Reward of Up to $5,000 Offered to Nab Cat Abuser

PETA Seeks Public's Help in Finding Culprit(s) Who Tied Firecrackers to Cat's Paw With Rubber Bands

For Immediate Release:
July 22, 2019

Contact:
Megan Wiltsie 202-483-7382

Pittsburgh – On Saturday, July 13, two good Samaritans found a severely injured 3-year-old female cat—a gray tabby with white “socks” and markings and yellow eyes who’s now named Pickles—on Highland Avenue in McKees Rocks and took her to Humane Animal Rescue. Veterinarians quickly realized that someone had apparently strapped firecrackers around her front left paw with rubber bands and ignited them, causing an infected, maggot-infested wound. Her leg had to be amputated as a result.

“There wasn’t really any paw left. What was still there was barely hanging on by the rubber bands,” said Jamie Wilson, Humane Animal Rescue’s director of medical business. “Her bone was exposed and she was severely dehydrated.” Once she recovers, Pickles will be put up for adoption.

The attack was estimated to have occurred around the Fourth of July. Authorities are investigating but have yet to make any arrests in the case, prompting PETA to offer a reward of up to $5,000 for information leading to the arrest and conviction on cruelty-to-animals charges of the person(s) responsible for this crime.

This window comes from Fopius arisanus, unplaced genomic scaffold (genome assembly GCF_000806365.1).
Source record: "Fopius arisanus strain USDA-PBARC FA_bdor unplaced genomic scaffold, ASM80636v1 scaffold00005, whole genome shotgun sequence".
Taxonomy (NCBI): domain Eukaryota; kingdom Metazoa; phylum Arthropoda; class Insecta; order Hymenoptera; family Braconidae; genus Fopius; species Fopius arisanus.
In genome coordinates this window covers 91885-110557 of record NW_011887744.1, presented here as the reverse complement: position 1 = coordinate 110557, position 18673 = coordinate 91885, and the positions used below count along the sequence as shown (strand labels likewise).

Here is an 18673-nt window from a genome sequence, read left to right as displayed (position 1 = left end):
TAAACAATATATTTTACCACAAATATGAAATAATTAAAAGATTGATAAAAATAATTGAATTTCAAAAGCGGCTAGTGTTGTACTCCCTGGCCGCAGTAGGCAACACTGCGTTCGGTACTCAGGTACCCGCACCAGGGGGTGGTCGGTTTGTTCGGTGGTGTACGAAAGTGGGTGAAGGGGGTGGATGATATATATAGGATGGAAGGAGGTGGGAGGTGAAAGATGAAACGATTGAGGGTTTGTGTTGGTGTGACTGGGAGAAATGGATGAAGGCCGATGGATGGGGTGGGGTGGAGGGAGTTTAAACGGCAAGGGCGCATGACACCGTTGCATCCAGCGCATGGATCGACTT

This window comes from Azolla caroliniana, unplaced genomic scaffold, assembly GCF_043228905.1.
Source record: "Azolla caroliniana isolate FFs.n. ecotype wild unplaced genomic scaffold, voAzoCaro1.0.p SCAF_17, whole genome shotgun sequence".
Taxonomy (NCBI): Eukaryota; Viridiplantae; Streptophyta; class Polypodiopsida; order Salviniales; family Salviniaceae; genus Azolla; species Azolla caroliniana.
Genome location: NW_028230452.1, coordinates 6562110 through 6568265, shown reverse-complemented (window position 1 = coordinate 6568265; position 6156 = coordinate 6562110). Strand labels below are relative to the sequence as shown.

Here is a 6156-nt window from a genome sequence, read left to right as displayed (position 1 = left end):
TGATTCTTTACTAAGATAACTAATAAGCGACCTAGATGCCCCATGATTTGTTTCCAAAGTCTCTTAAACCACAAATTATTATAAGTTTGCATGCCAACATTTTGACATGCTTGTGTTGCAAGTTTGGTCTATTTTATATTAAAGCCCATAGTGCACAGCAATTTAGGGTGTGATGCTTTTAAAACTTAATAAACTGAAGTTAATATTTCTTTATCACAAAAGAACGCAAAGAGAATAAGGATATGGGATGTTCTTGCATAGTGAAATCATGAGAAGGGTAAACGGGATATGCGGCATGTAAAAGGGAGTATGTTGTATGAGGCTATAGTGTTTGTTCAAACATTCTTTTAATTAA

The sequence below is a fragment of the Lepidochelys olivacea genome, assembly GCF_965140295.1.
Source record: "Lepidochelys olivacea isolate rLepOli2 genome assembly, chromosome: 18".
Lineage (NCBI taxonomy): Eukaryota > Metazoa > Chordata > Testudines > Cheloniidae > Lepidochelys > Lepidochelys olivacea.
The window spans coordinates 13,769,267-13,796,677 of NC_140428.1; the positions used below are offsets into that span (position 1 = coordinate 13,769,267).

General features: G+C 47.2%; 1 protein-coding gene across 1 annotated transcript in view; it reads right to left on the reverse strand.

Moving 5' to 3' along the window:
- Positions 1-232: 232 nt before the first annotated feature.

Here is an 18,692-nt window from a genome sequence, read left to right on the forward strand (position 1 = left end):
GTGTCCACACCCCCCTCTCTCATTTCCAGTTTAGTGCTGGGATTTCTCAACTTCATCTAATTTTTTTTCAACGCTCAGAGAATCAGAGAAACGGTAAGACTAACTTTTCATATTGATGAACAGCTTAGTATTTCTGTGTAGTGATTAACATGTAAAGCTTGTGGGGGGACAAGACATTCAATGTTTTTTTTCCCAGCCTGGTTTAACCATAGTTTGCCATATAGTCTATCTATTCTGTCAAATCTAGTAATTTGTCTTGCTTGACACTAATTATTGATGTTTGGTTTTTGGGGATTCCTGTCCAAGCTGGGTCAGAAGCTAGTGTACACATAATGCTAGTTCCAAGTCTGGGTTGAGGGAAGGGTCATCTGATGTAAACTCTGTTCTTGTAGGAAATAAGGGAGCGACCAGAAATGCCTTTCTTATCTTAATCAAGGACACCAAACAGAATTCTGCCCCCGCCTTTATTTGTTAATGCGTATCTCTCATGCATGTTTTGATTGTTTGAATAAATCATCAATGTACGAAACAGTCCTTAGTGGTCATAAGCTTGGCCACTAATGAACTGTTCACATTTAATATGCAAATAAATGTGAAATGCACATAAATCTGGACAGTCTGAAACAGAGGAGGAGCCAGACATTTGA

“There’s at least one dangerous person at large, and it’s urgent that anyone with information about this violent crime speak up before someone else gets hurt,” says PETA Vice President Colleen O’Brien. “Cases like this are why PETA urges animal guardians to keep cats safe indoors.”

According to leading mental-health professionals and law-enforcement agencies, perpetrators of violent acts against animals are often repeat offenders who pose a serious threat to all members of the community.

PETA—whose motto reads, in part, that “animals are not ours to abuse in any way”—notes that cats and dogs should never be allowed to roam unattended outdoors, where they may be taken, attacked by other animals, or abused by cruel people.

Anyone with information about this case should contact Humane Animal Rescue at 412-345-7300, extension 245, or fill out a report here: https://www.humaneanimalrescue.org/about/contact-us/.

PETA opposes speciesism, which is a human-supremacist view that fosters violence toward other animals. For more information about PETA’s work for animals, please visit PETA.org.

For Media: Contact PETA's
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 Ingrid E. Newkirk

“Almost all of us grew up eating meat, wearing leather, and going to circuses and zoos. We never considered the impact of these actions on the animals involved. For whatever reason, you are now asking the question: Why should animals have rights?” READ MORE

— Ingrid E. Newkirk, PETA President and co-author of Animalkind